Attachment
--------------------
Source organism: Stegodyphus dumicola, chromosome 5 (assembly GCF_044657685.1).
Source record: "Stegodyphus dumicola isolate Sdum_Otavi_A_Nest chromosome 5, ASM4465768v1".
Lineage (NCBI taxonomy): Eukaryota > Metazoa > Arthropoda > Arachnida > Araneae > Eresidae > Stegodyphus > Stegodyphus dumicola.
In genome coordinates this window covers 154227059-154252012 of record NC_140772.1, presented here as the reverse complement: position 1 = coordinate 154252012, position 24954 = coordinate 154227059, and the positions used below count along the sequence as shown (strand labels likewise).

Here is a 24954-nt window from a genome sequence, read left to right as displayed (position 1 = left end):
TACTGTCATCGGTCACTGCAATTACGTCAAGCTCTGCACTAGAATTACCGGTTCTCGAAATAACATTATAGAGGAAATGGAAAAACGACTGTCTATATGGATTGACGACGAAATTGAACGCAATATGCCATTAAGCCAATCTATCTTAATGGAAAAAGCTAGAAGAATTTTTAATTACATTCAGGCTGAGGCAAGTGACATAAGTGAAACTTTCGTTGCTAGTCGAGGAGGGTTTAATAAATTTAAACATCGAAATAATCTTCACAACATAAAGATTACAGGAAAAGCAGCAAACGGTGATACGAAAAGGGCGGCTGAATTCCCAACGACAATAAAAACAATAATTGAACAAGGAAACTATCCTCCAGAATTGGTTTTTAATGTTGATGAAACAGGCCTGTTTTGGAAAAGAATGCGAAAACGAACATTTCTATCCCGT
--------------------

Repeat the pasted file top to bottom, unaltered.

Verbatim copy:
Source organism: Stegodyphus dumicola, chromosome 5 (assembly GCF_044657685.1).
Source record: "Stegodyphus dumicola isolate Sdum_Otavi_A_Nest chromosome 5, ASM4465768v1".
Lineage (NCBI taxonomy): Eukaryota > Metazoa > Arthropoda > Arachnida > Araneae > Eresidae > Stegodyphus > Stegodyphus dumicola.
In genome coordinates this window covers 154227059-154252012 of record NC_140772.1, presented here as the reverse complement: position 1 = coordinate 154252012, position 24954 = coordinate 154227059, and the positions used below count along the sequence as shown (strand labels likewise).

Here is a 24954-nt window from a genome sequence, read left to right as displayed (position 1 = left end):
TACTGTCATCGGTCACTGCAATTACGTCAAGCTCTGCACTAGAATTACCGGTTCTCGAAATAACATTATAGAGGAAATGGAAAAACGACTGTCTATATGGATTGACGACGAAATTGAACGCAATATGCCATTAAGCCAATCTATCTTAATGGAAAAAGCTAGAAGAATTTTTAATTACATTCAGGCTGAGGCAAGTGACATAAGTGAAACTTTCGTTGCTAGTCGAGGAGGGTTTAATAAATTTAAACATCGAAATAATCTTCACAACATAAAGATTACAGGAAAAGCAGCAAACGGTGATACGAAAAGGGCGGCTGAATTCCCAACGACAATAAAAACAATAATTGAACAAGGAAACTATCCTCCAGAATTGGTTTTTAATGTTGATGAAACAGGCCTGTTTTGGAAAAGAATGCGAAAACGAACATTTCTATCCCGT